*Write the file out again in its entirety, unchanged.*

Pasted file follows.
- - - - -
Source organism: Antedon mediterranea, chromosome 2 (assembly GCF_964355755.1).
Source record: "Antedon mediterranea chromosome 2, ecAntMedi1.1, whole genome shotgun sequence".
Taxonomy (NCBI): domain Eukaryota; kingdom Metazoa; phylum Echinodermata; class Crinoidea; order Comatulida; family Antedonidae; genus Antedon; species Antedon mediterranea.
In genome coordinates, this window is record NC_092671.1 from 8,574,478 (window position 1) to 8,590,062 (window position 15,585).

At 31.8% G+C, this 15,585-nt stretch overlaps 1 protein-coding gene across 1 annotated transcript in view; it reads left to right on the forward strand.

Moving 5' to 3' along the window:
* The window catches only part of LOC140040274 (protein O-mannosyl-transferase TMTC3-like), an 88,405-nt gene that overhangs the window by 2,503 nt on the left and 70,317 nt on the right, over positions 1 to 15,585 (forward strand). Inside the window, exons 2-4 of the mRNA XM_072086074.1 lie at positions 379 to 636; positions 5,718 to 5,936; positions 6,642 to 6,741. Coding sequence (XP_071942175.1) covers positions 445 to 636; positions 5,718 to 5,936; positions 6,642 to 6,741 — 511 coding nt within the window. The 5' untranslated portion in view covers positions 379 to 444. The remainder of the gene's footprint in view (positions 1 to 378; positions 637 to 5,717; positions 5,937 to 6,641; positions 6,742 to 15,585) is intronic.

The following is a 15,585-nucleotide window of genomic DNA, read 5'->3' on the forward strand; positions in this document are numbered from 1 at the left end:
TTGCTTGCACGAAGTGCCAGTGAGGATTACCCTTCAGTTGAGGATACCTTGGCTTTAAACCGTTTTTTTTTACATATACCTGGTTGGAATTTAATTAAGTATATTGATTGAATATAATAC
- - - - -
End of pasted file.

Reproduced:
Source organism: Antedon mediterranea, chromosome 2 (assembly GCF_964355755.1).
Source record: "Antedon mediterranea chromosome 2, ecAntMedi1.1, whole genome shotgun sequence".
Taxonomy (NCBI): domain Eukaryota; kingdom Metazoa; phylum Echinodermata; class Crinoidea; order Comatulida; family Antedonidae; genus Antedon; species Antedon mediterranea.
In genome coordinates, this window is record NC_092671.1 from 8,574,478 (window position 1) to 8,590,062 (window position 15,585).

At 31.8% G+C, this 15,585-nt stretch overlaps 1 protein-coding gene across 1 annotated transcript in view; it reads left to right on the forward strand.

Moving 5' to 3' along the window:
* The window catches only part of LOC140040274 (protein O-mannosyl-transferase TMTC3-like), an 88,405-nt gene that overhangs the window by 2,503 nt on the left and 70,317 nt on the right, over positions 1 to 15,585 (forward strand). Inside the window, exons 2-4 of the mRNA XM_072086074.1 lie at positions 379 to 636; positions 5,718 to 5,936; positions 6,642 to 6,741. Coding sequence (XP_071942175.1) covers positions 445 to 636; positions 5,718 to 5,936; positions 6,642 to 6,741 — 511 coding nt within the window. The 5' untranslated portion in view covers positions 379 to 444. The remainder of the gene's footprint in view (positions 1 to 378; positions 637 to 5,717; positions 5,937 to 6,641; positions 6,742 to 15,585) is intronic.

The following is a 15,585-nucleotide window of genomic DNA, read 5'->3' on the forward strand; positions in this document are numbered from 1 at the left end:
TTGCTTGCACGAAGTGCCAGTGAGGATTACCCTTCAGTTGAGGATACCTTGGCTTTAAACCGTTTTTTTTTACATATACCTGGTTGGAATTTAATTAAGTATATTGATTGAATATAATAC